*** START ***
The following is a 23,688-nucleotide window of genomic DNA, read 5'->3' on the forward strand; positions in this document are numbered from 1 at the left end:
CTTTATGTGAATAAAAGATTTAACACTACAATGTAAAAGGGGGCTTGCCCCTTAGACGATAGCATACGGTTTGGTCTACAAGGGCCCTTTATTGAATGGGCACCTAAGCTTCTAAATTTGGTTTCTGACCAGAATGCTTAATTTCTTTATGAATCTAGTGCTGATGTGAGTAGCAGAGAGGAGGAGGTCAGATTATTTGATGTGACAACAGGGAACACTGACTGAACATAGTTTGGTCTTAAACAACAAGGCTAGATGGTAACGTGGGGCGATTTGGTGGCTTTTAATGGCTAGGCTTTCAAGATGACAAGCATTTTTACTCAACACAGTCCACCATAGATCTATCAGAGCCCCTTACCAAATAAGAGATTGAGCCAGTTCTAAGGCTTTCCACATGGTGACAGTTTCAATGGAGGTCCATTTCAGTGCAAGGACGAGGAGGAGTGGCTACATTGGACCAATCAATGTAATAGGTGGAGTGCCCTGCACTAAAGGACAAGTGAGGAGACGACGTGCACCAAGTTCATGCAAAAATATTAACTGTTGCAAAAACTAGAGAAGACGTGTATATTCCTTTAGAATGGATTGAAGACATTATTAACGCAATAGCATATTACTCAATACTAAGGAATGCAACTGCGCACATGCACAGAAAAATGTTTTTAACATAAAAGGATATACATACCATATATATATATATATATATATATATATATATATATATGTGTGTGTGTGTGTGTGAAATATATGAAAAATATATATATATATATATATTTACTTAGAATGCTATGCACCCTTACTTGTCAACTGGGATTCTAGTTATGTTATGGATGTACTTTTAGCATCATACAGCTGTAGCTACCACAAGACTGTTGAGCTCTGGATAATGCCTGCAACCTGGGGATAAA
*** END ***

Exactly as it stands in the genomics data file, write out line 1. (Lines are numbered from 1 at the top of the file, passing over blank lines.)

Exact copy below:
The following is a 23,688-nucleotide window of genomic DNA, read 5'->3' on the forward strand; positions in this document are numbered from 1 at the left end: